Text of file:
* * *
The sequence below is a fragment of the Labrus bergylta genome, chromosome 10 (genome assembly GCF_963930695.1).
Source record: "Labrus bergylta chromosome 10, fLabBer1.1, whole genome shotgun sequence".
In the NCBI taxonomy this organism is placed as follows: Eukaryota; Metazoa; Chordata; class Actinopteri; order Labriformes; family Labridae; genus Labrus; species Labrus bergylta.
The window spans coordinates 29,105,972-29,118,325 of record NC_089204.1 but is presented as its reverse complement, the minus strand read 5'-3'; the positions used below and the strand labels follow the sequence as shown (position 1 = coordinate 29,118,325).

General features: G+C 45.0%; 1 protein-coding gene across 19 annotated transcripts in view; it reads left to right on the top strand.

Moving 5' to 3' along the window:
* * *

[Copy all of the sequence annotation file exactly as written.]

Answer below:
The sequence below is a fragment of the Labrus bergylta genome, chromosome 10 (genome assembly GCF_963930695.1).
Source record: "Labrus bergylta chromosome 10, fLabBer1.1, whole genome shotgun sequence".
In the NCBI taxonomy this organism is placed as follows: Eukaryota; Metazoa; Chordata; class Actinopteri; order Labriformes; family Labridae; genus Labrus; species Labrus bergylta.
The window spans coordinates 29,105,972-29,118,325 of record NC_089204.1 but is presented as its reverse complement, the minus strand read 5'-3'; the positions used below and the strand labels follow the sequence as shown (position 1 = coordinate 29,118,325).

General features: G+C 45.0%; 1 protein-coding gene across 19 annotated transcripts in view; it reads left to right on the top strand.

Moving 5' to 3' along the window: